GLIB : ERROR /lib/x86_64-linux-gnu/ version `GLIBC_2.34' not found


I’m working on GTK3 desktop application in cpp. I built my application on an ubuntu machine with

(Ubuntu GLIBC 2.35-0ubuntu3.5) 2.35

and i was able to run this application on that machine. But when i tried to run the application in different ubuntu machine with

(Ubuntu GLIBC 2.31-0ubuntu9.14) 2.31

I got the error saying

./source: /lib/x86_64-linux-gnu/ version `GLIBC_2.34’ not found (required by ./source)

Does this mean, GLIB is not backward compatible?

I thought of statically linking the GLIB lib until i read that it is not recommended.

How to fix this issue? i want to build an app which is backward compatible till Ubuntu 18.04 LTS.

Thank you

I think you got backward backwards. Stuff compiled against glibc 2.31 can run perfectly fine on glibc 2.35, but not the other way round.

Also glibc here is libc, not glib.

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Note: Ubuntu 18.04 has reached EOL status in April 2023. People still using it are either paying Canonical for Pro support, or they are exposing themselves to plausible security issues.

If you want to support this kind of old platforms, the recommendation is to use sandboxing technologies, like Flatpak or Snap.

Glibc (GNU C library) is not GLib; and this is not what backward compatibility is, either: there’s no guarantee that a binary compiled against a newer version of a library can be then run against an older version of the same library.

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thank you for the response @ebassi , If we manage to link the libc library statically can this help us solve the issue?

No, compiling against a static GNU libc won’t do you any good. The answer on StackOverflow you linked explains why.

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  • Build on the oldest system that you support. glibc and GLib are both backwards compatible. Neither is forwards compatible. Expecting software built on the newer system to work on the older system would require forwards compatibility, i.e. it would require that nothing new is ever added.
  • Do a quick check to learn the difference between glibc vs. GLib. They are entirely unrelated. Perhaps the names are confusingly-similar, but it’s too late to avoid that.
  • As Emmanuele suggested, strongly consider using Flatpak or Snap instead.

Thank you. This was helpful

@ebassi , I’m trying to understand the problem a bit better. I tried to build an executable to print “Hello World!” to the console with the command

g++ -o source source.cpp

. But even that minimal program is causing the GLIBC version compatibility error.

I understand GLIBC is a collection of C library functions that provide low-level functionality to the operating system. But why is this minimal program causing the version compatibility issue?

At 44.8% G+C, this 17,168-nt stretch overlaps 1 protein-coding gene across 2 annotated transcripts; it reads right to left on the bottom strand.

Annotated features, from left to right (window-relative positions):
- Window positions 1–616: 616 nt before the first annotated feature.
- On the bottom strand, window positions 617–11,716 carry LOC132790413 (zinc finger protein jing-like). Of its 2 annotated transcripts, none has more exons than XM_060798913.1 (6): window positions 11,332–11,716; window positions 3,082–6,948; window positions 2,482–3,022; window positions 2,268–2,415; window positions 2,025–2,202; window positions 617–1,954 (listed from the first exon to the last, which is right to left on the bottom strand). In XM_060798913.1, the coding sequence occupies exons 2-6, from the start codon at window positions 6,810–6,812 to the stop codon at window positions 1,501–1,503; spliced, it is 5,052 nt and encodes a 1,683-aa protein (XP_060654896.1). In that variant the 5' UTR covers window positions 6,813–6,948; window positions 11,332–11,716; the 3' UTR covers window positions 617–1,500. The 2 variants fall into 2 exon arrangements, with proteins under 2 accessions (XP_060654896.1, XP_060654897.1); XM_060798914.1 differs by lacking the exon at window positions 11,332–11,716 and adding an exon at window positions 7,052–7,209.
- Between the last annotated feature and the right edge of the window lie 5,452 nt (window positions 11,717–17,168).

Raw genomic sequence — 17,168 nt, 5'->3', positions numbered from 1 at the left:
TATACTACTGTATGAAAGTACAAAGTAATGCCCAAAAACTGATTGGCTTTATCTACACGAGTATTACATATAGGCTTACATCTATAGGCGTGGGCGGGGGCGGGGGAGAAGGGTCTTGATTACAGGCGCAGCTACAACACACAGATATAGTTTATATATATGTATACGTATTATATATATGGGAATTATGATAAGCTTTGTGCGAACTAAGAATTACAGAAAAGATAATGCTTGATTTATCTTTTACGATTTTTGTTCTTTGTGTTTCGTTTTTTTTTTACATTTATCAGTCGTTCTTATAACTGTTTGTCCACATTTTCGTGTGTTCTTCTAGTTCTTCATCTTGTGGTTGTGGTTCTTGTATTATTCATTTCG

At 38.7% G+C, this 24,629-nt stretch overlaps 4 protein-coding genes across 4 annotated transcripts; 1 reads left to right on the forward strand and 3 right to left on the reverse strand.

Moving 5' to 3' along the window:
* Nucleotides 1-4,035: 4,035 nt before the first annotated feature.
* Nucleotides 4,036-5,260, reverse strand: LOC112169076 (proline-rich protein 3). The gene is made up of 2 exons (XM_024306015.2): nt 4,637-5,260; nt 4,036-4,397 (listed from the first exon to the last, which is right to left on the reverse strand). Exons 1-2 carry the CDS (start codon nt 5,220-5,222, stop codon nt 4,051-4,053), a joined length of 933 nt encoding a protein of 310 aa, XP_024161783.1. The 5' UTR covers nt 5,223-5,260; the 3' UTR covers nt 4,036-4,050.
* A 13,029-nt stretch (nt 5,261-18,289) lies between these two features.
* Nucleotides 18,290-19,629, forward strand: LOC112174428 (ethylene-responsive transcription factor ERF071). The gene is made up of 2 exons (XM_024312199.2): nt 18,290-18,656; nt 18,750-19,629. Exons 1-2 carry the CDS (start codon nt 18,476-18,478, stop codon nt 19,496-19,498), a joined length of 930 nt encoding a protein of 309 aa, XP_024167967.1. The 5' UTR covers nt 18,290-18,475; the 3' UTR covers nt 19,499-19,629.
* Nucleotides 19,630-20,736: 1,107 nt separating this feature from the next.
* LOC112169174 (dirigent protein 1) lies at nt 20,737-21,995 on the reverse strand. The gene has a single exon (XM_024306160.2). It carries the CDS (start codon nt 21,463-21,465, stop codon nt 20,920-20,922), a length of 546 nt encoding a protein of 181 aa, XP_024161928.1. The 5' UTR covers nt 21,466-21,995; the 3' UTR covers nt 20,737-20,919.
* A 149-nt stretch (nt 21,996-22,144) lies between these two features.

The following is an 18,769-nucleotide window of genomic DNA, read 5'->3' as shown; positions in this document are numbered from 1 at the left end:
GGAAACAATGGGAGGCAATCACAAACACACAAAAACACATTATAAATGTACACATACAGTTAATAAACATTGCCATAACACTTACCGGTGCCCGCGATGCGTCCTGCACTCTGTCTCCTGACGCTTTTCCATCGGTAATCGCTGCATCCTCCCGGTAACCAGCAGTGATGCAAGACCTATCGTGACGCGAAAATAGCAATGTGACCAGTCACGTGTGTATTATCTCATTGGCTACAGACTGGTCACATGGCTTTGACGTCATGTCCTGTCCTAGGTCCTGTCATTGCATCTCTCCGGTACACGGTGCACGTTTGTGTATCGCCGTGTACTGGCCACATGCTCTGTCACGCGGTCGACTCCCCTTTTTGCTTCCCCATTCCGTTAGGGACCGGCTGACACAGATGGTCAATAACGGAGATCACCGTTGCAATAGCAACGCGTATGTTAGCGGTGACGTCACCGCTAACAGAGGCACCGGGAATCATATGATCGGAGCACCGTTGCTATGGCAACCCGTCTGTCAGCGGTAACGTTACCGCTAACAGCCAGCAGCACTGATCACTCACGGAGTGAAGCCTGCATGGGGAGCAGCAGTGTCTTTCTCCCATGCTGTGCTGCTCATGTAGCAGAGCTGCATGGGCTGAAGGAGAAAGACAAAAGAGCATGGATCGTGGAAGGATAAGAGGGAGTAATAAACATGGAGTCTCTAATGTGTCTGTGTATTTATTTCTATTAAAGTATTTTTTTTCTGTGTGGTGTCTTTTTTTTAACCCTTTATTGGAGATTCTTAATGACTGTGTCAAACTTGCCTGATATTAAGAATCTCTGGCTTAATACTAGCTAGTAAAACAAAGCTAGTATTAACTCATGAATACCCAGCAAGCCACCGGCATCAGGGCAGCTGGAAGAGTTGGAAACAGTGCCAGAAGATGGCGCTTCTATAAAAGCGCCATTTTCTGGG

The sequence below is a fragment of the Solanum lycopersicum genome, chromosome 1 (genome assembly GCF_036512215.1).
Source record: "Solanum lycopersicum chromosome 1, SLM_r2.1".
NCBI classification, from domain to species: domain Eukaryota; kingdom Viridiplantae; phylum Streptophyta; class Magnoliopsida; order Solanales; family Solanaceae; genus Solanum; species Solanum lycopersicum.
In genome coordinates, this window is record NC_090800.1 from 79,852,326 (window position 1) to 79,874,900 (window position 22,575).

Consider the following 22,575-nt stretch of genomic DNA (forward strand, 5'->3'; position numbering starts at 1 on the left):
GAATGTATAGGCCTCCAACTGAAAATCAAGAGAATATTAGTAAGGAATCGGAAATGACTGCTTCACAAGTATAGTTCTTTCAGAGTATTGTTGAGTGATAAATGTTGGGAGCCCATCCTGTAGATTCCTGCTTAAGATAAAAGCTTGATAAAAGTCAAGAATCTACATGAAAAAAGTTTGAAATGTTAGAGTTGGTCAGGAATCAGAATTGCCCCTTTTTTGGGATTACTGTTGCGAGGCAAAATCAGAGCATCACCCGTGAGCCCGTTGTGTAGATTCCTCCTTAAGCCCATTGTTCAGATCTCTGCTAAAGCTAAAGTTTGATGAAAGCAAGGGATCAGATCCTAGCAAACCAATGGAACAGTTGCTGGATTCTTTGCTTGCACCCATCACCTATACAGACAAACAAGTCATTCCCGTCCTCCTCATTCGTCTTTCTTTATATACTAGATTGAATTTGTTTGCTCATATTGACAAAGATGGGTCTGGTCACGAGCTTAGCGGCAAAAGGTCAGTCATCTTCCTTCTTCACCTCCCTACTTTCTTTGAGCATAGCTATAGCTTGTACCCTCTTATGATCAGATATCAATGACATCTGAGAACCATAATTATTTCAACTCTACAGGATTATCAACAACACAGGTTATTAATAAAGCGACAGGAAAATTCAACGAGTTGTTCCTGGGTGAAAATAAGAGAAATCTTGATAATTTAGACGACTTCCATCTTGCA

As GLIBC is a wrapper on the Linux kernel for system calls, and I read “glibc does not “implement” system calls, kernel does it. But glibc provides the user land interface to the services provided by kernel so that user application can use a system call just like a ordinary function” does this mean even a very minimal c/c++ program will link with GLIBC? Even the one which will just return 0?

Please correct me if I misunderstood anything.

Thank You

You can compile code with gcc -nostdlibc -nolibc (-nostdlib++ for g++) if you do not wan’t to link against glibc.

Keep in mind that glibc initializes the runtime for you and when building without it, main() won’t get called. Instead you have to provide a void _start(long* init) symbol that may not return (if it were to return it’ll segfault), and you’ll need to call syscalls youself like so:

void _start(void) {
                "mov $60,%rax\n\t" \
                "mov $42,%rdi\n\t" \

Also note that glibc is not part of the GNOME project (glib is). So ideally you’d ask on the libc-help list (or stackoverflow)

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I literally have no idea what you want to achieve, but I also know that this is not the forum to ask about GNU libc issues.

Yes, you won’t be able to work around that; anything that uses any libc call—which means everything that isn’t a Go program—will need to link against the libc, and you won’t be able to use something built against a newer version of libc against an older version, because nothing works that way.

That’s just one of the things the standard C library does.

The recommendation is:

  • do not support versions of Ubuntu that are EOL
  • do not build your application on a newer version of the OS and then run it on an older one

If you want to support Ubuntu 18.04, for some weird reason, you will need to build your code on Ubuntu 18.04.

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